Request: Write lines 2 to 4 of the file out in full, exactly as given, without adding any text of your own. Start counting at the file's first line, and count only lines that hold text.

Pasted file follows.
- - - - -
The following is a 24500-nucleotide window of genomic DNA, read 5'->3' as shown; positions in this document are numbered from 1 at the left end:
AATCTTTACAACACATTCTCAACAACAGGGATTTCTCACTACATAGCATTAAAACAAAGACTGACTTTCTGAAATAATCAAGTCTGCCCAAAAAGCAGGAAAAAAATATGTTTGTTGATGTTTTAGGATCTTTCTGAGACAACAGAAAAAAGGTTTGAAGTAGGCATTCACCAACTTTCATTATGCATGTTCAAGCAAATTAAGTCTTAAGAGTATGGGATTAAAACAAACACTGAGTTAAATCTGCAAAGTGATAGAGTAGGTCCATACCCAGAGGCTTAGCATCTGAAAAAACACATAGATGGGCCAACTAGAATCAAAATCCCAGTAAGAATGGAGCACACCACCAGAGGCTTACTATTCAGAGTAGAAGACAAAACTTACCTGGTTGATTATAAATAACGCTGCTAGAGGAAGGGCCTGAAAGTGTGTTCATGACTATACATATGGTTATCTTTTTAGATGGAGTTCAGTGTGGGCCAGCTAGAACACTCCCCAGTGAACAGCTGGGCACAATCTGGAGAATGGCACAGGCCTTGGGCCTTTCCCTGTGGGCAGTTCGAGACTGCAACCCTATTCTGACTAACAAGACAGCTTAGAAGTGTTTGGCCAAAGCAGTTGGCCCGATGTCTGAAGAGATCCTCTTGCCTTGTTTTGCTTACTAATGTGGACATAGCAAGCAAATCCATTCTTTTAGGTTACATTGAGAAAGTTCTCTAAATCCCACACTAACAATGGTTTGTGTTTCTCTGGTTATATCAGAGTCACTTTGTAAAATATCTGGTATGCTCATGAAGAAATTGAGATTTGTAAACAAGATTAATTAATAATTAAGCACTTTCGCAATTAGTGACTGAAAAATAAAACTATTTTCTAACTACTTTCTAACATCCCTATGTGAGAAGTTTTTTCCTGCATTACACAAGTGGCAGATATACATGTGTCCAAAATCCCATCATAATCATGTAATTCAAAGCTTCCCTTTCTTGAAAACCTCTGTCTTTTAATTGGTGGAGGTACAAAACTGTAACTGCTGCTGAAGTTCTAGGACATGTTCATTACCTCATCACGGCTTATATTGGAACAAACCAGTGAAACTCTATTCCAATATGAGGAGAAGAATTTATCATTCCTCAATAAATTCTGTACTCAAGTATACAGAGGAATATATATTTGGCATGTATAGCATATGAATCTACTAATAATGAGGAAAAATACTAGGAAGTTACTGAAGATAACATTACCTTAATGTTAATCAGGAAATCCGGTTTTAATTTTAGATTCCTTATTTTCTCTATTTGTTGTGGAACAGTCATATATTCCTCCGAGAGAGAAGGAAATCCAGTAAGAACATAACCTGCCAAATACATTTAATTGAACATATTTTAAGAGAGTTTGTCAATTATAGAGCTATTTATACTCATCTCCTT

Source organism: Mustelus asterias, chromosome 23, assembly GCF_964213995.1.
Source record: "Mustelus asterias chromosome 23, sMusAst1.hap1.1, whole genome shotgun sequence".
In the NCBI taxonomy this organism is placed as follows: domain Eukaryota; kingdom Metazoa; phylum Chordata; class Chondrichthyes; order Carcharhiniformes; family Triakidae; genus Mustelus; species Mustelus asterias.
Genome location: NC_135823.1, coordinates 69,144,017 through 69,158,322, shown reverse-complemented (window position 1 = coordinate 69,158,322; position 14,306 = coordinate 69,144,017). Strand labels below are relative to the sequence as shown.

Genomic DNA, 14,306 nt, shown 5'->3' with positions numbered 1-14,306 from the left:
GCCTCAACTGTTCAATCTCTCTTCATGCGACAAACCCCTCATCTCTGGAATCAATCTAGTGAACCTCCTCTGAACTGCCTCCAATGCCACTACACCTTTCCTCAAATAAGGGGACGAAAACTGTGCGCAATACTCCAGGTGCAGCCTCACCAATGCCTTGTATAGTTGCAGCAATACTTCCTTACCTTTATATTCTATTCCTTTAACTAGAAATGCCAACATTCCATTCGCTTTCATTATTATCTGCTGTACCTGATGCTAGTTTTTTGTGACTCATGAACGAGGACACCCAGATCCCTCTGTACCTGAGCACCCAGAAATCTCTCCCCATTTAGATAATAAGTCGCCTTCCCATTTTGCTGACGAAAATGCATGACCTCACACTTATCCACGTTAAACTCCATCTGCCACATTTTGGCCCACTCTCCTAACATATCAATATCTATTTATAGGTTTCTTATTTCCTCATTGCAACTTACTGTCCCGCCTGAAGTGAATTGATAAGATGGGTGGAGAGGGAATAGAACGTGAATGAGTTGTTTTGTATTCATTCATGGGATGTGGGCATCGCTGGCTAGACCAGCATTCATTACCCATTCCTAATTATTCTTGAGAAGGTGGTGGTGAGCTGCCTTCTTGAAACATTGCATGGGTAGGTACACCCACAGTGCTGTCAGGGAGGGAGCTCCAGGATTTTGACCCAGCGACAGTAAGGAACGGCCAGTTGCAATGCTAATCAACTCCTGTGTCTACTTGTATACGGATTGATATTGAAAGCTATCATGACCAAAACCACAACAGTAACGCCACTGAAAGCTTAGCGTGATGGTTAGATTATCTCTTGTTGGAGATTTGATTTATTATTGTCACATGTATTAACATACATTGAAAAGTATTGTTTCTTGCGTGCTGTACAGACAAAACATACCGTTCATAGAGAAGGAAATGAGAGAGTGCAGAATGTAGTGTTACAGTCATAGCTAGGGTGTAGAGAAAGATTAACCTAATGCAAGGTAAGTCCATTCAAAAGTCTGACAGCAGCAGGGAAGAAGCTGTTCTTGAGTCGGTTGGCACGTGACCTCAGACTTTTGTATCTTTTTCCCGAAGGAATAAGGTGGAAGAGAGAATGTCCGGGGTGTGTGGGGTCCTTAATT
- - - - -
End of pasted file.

AATCTTTACAACACATTCTCAACAACAGGGATTTCTCACTACATAGCATTAAAACAAAGACTGACTTTCTGAAATAATCAAGTCTGCCCAAAAAGCAGGAAAAAAATATGTTTGTTGATGTTTTAGGATCTTTCTGAGACAACAGAAAAAAGGTTTGAAGTAGGCATTCACCAACTTTCATTATGCATGTTCAAGCAAATTAAGTCTTAAGAGTATGGGATTAAAACAAACACTGAGTTAAATCTGCAAAGTGATAGAGTAGGTCCATACCCAGAGGCTTAGCATCTGAAAAAACACATAGATGGGCCAACTAGAATCAAAATCCCAGTAAGAATGGAGCACACCACCAGAGGCTTACTATTCAGAGTAGAAGACAAAACTTACCTGGTTGATTATAAATAACGCTGCTAGAGGAAGGGCCTGAAAGTGTGTTCATGACTATACATATGGTTATCTTTTTAGATGGAGTTCAGTGTGGGCCAGCTAGAACACTCCCCAGTGAACAGCTGGGCACAATCTGGAGAATGGCACAGGCCTTGGGCCTTTCCCTGTGGGCAGTTCGAGACTGCAACCCTATTCTGACTAACAAGACAGCTTAGAAGTGTTTGGCCAAAGCAGTTGGCCCGATGTCTGAAGAGATCCTCTTGCCTTGTTTTGCTTACTAATGTGGACATAGCAAGCAAATCCATTCTTTTAGGTTACATTGAGAAAGTTCTCTAAATCCCACACTAACAATGGTTTGTGTTTCTCTGGTTATATCAGAGTCACTTTGTAAAATATCTGGTATGCTCATGAAGAAATTGAGATTTGTAAACAAGATTAATTAATAATTAAGCACTTTCGCAATTAGTGACTGAAAAATAAAACTATTTTCTAACTACTTTCTAACATCCCTATGTGAGAAGTTTTTTCCTGCATTACACAAGTGGCAGATATACATGTGTCCAAAATCCCATCATAATCATGTAATTCAAAGCTTCCCTTTCTTGAAAACCTCTGTCTTTTAATTGGTGGAGGTACAAAACTGTAACTGCTGCTGAAGTTCTAGGACATGTTCATTACCTCATCACGGCTTATATTGGAACAAACCAGTGAAACTCTATTCCAATATGAGGAGAAGAATTTATCATTCCTCAATAAATTCTGTACTCAAGTATACAGAGGAATATATATTTGGCATGTATAGCATATGAATCTACTAATAATGAGGAAAAATACTAGGAAGTTACTGAAGATAACATTACCTTAATGTTAATCAGGAAATCCGGTTTTAATTTTAGATTCCTTATTTTCTCTATTTGTTGTGGAACAGTCATATATTCCTCCGAGAGAGAAGGAAATCCAGTAAGAACATAACCTGCCAAATACATTTAATTGAACATATTTTAAGAGAGTTTGTCAATTATAGAGCTATTTATACTCATCTCCTT

Source organism: Mustelus asterias, chromosome 23, assembly GCF_964213995.1.
Source record: "Mustelus asterias chromosome 23, sMusAst1.hap1.1, whole genome shotgun sequence".